|Found on Google Images as "labeled for commercial reuse"|
Will remove upon request.
In honor of the trip I’ll be taking to Disneyland this weekend, I thought I would power-navel-gaze about the value one can get out of watching Disney movies as a writer. Also, this will probably not be a particularly long entry, as C-3PO and Indiana Jones await.
Wait. What? Disney movies? Seriously Chris?
Are you talking about those movies that are notorious for perpetuating racial stereotypes like the crows in Dumbo, the “hot crustacean band” in The Little Mermaid, the natives in Peter Pan, the Siamese cats in Lady and the Tramp, pretty much every character in Aladdin, (seriously I could go on), and that's if we sort of pretend The Song of the South didn't really happen. The same Disney where the bad guys are almost always effeminate and darker skinned than the good guys (even when they’re both supposed to be from the Middle East…or are…ya know…lions)? Are you talking about the same Disney that indoctrinates legions of young women that beauty is their prime asset, to be completely submissive in courtship and let the men come to them even if it means waiting around for life to just serve you up by magic that your prince will come, and frankly it’s probably just best if they sleep most of the time anyway, abusive guys have a heart of gold inside if you just Stockholm syndrome their beast into submission, and that even if you kill every last motherfucking Hun in China, your big achievement is still if the barrel chested hot guy likes you. Are you talking about the same Disney that indoctrinates legions of young men that they must solve their conflicts with violence, and to be “manly,” they must be a barrel-chested Adonis and fight for their woman—who must be an object of beauty and pleasure because that’s what matters. Are you talking about the same Disney that indoctrinates legions of young people into the belief that there is “One True Love” out there, who is identifiable on sight, who you should leave everything you know and love to be with, and is so preposterously repetitive with their “love conquers all” narrative that they white wash over things like North American colonialism? The same Disney movies that has a generation of kids thinking Hercules’s real mom was Hera and the Little Mermaid ends in a wedding instead of foamy?
Heteronormative, sexist, racist, Bechdel-failing, status quo supporting Disney? Is that what you're talking about?
And yes, this article was written before Frozen and yes, I realize that a few of these tropes have (finally) been challenged by the more modern films.
Yeah. That would be the movies I'm talking about.
Hold the phone, though. I didn’t say they were good movies. I certainly didn't say they were great didactic movies. I said that they could be valuable to watch as a writer. Let’s say if you’re one of those people who thinks Disney movies are still so totally enchanting that you let your kids watch them over and over and over and over again and you figure that images bombarding them fifty or sixty times a year when they’re five won’t have the same effect as a meaningful conversation or two about gender roles when they’re teen-agers. Or maybe you think that at least your kid isn’t watching Jersey Shore.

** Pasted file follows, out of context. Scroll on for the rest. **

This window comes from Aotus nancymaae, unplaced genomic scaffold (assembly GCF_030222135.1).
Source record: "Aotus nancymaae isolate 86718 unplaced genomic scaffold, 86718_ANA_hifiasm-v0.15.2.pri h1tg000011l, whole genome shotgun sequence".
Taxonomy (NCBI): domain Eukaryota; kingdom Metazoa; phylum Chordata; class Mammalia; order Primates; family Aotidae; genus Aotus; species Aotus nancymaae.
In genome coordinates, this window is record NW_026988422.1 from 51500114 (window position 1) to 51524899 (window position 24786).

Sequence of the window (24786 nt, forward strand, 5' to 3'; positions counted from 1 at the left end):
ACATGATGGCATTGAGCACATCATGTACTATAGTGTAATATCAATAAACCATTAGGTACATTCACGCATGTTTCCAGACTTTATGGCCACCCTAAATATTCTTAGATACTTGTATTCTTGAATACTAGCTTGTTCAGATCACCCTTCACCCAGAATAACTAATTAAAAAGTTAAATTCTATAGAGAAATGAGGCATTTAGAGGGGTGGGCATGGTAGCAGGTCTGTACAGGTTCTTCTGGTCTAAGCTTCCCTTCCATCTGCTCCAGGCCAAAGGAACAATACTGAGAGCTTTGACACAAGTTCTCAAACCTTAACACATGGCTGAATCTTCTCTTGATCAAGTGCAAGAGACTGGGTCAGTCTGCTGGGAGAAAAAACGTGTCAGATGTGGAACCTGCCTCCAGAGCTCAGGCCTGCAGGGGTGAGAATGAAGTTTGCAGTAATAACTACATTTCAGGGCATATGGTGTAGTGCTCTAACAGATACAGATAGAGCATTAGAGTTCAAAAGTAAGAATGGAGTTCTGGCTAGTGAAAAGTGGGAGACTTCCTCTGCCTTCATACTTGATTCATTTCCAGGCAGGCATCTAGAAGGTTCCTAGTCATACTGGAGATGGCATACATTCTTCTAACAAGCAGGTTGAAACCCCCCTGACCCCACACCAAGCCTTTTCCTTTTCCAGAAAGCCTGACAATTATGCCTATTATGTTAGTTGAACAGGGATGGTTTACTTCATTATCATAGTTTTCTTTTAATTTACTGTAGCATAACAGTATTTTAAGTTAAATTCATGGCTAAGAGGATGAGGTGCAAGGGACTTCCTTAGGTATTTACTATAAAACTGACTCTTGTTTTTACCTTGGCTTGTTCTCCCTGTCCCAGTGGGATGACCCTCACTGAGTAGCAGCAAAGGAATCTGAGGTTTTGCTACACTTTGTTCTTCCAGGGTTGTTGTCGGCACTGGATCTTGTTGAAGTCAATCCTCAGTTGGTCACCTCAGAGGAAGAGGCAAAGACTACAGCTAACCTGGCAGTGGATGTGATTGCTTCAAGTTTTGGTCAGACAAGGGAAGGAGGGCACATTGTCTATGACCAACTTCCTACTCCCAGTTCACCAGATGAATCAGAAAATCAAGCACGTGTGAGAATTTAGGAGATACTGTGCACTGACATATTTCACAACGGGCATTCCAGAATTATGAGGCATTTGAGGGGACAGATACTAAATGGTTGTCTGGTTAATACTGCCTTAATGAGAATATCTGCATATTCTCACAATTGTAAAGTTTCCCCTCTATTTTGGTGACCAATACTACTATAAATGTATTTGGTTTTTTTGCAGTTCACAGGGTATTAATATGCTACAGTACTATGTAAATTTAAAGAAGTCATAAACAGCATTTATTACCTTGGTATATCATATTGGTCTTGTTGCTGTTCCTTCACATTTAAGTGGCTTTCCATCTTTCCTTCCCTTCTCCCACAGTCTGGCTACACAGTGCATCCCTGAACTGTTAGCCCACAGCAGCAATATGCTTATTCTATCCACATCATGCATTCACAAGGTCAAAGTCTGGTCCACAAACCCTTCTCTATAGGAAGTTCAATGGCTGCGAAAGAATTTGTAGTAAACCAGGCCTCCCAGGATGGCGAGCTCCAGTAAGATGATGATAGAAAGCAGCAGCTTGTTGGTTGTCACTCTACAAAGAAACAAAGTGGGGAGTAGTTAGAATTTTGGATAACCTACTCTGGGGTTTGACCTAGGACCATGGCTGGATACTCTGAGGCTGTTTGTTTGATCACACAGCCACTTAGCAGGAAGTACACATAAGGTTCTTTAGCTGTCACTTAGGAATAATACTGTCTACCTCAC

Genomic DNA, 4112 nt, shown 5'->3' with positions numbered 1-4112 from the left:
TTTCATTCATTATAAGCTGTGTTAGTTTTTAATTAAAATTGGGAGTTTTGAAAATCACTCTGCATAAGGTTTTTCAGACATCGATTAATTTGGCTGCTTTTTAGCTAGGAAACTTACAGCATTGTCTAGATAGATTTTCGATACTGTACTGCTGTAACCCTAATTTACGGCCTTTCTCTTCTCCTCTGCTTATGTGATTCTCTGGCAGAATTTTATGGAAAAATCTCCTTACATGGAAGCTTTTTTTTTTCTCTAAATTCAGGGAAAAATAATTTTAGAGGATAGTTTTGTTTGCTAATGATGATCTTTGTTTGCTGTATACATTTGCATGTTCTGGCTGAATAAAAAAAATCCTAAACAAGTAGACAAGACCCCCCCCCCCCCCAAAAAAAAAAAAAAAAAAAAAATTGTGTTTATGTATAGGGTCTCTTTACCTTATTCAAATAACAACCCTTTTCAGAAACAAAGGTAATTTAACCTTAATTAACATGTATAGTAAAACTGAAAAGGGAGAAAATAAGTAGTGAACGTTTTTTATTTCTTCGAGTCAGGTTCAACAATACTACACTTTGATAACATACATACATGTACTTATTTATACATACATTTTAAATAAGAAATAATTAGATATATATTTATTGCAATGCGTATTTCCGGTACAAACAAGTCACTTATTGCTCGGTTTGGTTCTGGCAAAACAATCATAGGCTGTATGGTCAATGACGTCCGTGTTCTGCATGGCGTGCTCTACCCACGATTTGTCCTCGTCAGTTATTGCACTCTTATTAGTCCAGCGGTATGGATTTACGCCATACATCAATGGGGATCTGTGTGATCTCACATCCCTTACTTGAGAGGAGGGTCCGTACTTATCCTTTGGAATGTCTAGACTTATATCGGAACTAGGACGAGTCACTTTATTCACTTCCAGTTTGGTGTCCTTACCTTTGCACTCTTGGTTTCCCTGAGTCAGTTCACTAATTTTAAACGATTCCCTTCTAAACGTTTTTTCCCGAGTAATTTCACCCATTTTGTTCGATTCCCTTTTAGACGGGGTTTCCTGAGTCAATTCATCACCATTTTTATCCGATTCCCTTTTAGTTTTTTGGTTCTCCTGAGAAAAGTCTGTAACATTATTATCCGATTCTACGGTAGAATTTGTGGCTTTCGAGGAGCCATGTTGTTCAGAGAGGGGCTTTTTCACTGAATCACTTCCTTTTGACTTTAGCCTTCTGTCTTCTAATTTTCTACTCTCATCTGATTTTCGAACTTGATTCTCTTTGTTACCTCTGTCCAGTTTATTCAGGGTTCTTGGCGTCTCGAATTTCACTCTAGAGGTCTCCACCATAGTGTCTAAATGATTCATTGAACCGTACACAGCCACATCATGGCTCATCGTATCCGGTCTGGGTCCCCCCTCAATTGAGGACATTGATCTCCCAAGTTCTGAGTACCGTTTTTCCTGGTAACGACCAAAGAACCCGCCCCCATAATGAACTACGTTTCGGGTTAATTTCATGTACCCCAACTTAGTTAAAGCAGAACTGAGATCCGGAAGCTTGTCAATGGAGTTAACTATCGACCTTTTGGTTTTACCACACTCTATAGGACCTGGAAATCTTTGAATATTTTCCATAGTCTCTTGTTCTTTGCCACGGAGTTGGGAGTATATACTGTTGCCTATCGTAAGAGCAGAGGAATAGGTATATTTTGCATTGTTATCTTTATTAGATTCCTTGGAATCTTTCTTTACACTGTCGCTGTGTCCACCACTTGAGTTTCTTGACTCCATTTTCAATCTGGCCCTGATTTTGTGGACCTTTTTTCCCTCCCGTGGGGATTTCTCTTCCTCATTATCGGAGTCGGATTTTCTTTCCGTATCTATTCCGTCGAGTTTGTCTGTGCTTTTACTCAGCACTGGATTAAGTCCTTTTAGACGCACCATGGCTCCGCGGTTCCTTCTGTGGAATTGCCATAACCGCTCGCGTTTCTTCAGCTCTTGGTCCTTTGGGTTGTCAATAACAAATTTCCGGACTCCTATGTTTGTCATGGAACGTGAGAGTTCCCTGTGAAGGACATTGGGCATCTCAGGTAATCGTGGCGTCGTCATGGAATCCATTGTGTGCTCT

Edit: or maybe you just think “Oh my god, this will distract them for 90 minutes while I have a chance to do laundry and have a bowel movement of longer than thirty seconds. Pixar isn't TOO bad. At least it's not Cinderella.”
However, I’ve already received death threats from my fellow barrel-chested white males for threatening to mess up the steady supply of subservient women, and this is usually about where the people who think Disney isn’t so bad start to rise up with pitchforks and torches, and the people who hate Disney for all the reasons above are polishing their Awl Pikes for our next encounter because how dare I derive anything of value from something so patently sexist, racist, and everything-else-ist.
And there I am, standing in the middle of a scene from Braveheart, except the two sides want to kill me instead of each other. So let me just say this:
I think Disney movies suffer from being easily accessible and recognizable pop culture icons that everyone has seen and become an easy way to critique the larger culture. If half of us memorized every line from every James Bond movie, we’d probably pick those movies to talk about misogyny or colonialist racism…and we’d probably have even more to talk about if we did. Anything mainstream media puts out would be just as problematic to essentially put on an auto repeat loop, and we go after Disney because it is such a recognizable icon. For all its faults, Disney tends to at least be conscious of some the social progression of our society. Many of its latest movies have even social progressives saying (well, this last one wasn't SO bad). The problem is many of its classic and iconic movies date back to more problematic times. It is even possible to say that one of the reasons many Disney movies achieve such a popular state is because they twang the cultural chord that many people in our society WANT TO HEAR. The really great exceptions to all this bullshit are usually not the movies every little kid knows by heart. And given the reaction that Disney DOES get from enraged fans about anything that isn’t perfectly sweet and antiseptic for the kiddies, it’s probably a wonder they don’t actually have everyone make up and have hot coco at the end of every movie.